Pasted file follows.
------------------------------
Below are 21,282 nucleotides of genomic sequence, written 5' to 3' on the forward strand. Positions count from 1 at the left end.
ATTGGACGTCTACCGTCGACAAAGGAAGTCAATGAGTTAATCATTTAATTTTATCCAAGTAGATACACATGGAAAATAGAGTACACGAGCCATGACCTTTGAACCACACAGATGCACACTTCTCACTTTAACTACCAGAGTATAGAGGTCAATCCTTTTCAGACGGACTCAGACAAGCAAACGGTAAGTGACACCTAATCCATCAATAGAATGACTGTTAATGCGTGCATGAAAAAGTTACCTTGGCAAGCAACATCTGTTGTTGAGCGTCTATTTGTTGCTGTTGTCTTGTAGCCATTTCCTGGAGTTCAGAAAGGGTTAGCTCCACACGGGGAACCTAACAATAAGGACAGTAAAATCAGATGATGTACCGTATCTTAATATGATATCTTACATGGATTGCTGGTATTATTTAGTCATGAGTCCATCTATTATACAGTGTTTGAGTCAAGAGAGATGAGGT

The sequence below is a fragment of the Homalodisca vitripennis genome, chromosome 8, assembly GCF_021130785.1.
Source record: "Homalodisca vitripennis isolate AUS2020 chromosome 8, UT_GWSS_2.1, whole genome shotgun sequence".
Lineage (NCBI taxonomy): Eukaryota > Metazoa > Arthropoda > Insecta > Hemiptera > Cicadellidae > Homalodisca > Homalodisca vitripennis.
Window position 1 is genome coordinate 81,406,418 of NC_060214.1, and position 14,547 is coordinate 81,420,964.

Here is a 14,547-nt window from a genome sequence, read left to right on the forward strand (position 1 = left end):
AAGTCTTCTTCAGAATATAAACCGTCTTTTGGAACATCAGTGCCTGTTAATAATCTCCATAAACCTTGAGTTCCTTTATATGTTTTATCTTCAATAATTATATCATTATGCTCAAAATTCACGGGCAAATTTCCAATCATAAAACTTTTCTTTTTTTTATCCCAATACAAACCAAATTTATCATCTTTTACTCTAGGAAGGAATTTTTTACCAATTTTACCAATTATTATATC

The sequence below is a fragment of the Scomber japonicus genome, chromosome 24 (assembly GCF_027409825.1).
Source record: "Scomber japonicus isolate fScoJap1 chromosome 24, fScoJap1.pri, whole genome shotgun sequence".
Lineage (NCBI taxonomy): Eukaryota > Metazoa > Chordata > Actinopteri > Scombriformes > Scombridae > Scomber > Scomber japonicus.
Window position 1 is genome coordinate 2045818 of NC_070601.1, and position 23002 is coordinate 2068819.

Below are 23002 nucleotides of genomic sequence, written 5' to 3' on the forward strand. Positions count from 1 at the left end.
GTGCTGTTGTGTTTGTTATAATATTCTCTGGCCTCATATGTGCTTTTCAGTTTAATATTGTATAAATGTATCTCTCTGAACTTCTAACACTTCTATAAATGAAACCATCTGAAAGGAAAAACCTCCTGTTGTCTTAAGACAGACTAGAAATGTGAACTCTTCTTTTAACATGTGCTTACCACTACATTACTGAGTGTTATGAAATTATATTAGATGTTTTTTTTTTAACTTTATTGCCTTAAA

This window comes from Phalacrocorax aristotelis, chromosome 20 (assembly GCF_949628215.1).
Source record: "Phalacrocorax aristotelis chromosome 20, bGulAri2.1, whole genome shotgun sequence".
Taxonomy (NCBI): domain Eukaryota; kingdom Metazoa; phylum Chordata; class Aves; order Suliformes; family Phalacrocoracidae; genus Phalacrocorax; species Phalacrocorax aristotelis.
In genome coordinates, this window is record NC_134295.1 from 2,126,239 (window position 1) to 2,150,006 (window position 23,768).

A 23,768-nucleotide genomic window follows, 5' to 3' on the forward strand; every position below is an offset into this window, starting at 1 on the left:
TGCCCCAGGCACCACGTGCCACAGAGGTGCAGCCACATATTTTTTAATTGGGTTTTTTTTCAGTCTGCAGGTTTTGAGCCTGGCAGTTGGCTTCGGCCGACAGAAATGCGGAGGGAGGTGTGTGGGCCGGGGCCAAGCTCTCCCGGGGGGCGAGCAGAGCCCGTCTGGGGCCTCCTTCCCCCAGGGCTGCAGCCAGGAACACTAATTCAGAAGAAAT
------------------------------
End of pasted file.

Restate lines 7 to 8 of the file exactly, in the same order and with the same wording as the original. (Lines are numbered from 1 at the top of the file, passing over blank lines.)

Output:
Here is a 14,547-nt window from a genome sequence, read left to right on the forward strand (position 1 = left end):
AAGTCTTCTTCAGAATATAAACCGTCTTTTGGAACATCAGTGCCTGTTAATAATCTCCATAAACCTTGAGTTCCTTTATATGTTTTATCTTCAATAATTATATCATTATGCTCAAAATTCACGGGCAAATTTCCAATCATAAAACTTTTCTTTTTTTTATCCCAATACAAACCAAATTTATCATCTTTTACTCTAGGAAGGAATTTTTTACCAATTTTACCAATTATTATATC